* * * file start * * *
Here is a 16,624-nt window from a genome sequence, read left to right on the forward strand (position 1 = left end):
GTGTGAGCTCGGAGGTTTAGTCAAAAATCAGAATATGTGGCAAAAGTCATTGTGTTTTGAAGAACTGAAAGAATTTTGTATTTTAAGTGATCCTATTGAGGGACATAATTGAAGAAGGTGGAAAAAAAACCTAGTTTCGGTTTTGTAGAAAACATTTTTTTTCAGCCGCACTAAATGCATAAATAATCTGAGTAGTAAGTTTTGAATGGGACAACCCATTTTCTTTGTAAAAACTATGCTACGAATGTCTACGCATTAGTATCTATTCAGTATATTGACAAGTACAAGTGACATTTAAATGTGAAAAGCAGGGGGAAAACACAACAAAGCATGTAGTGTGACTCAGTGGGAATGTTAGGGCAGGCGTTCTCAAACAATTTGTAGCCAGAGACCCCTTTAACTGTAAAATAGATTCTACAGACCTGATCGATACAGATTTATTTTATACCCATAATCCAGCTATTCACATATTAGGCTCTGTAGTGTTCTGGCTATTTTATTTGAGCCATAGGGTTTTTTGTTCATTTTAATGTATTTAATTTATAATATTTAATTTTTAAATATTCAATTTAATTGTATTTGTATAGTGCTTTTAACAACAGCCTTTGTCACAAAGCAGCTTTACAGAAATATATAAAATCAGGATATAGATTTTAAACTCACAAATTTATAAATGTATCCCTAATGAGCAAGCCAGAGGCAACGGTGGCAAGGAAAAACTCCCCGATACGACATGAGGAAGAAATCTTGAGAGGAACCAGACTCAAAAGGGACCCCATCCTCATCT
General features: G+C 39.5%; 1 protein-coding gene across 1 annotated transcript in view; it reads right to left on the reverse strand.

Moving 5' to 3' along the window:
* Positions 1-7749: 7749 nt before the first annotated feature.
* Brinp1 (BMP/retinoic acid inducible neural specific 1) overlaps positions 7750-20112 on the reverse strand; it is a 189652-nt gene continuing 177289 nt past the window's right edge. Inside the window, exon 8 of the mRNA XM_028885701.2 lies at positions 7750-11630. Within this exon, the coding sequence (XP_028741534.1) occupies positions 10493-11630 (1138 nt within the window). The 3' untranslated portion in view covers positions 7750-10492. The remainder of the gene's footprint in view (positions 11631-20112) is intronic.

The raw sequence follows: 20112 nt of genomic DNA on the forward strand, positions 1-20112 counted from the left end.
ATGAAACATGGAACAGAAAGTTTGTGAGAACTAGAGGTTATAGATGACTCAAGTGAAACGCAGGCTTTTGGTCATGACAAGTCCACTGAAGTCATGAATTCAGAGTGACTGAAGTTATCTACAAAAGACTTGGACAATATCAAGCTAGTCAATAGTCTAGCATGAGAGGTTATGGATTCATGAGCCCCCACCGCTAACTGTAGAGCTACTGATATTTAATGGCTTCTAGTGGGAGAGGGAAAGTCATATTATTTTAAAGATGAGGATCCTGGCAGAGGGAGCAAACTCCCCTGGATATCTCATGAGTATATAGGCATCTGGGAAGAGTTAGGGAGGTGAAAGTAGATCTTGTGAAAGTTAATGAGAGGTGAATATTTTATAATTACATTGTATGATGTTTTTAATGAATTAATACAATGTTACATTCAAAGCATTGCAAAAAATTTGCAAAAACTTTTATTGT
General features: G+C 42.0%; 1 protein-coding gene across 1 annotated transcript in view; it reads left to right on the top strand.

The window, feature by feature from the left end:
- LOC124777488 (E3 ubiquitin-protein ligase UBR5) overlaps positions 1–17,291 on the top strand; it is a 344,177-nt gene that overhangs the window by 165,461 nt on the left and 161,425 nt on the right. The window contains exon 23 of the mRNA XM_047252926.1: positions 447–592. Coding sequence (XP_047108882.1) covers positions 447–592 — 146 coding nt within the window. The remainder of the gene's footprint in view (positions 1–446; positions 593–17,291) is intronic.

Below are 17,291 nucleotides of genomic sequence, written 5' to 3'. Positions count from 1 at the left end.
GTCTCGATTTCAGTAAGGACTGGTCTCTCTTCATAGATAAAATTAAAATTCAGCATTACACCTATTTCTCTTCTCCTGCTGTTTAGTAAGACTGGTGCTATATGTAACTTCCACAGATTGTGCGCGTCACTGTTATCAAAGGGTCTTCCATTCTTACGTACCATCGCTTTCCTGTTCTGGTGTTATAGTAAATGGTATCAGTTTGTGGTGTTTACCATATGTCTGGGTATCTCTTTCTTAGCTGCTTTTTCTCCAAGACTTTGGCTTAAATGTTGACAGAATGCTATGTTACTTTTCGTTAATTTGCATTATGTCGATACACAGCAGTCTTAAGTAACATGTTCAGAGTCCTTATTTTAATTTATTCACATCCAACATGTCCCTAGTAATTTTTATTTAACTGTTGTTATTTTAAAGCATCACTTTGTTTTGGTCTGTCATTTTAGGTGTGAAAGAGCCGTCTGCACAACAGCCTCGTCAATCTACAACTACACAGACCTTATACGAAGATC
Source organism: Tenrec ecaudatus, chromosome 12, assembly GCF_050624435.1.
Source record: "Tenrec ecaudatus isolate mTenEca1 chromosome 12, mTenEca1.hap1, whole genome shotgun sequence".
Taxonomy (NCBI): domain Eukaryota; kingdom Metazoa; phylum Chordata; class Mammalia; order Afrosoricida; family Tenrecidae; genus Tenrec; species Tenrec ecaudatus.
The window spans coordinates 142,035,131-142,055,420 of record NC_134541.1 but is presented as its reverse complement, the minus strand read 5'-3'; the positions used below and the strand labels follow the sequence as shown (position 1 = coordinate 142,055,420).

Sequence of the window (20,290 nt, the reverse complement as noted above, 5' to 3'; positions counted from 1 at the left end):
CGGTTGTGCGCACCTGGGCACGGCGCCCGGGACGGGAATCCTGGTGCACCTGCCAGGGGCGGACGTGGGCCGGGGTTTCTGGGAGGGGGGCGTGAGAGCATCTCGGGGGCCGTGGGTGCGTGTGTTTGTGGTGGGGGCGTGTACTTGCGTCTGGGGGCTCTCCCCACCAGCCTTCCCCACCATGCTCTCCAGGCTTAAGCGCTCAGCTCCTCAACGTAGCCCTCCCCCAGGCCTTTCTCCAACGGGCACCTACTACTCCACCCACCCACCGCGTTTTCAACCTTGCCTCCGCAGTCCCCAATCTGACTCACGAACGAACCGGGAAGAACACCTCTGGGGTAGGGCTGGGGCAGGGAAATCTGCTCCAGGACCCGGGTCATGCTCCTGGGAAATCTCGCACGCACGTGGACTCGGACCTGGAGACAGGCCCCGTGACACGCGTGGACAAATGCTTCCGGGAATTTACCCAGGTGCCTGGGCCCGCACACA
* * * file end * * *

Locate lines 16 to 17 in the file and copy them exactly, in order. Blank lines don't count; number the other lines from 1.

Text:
Taxonomy (NCBI): domain Eukaryota; kingdom Metazoa; phylum Chordata; class Mammalia; order Afrosoricida; family Tenrecidae; genus Tenrec; species Tenrec ecaudatus.
The window spans coordinates 142,035,131-142,055,420 of record NC_134541.1 but is presented as its reverse complement, the minus strand read 5'-3'; the positions used below and the strand labels follow the sequence as shown (position 1 = coordinate 142,055,420).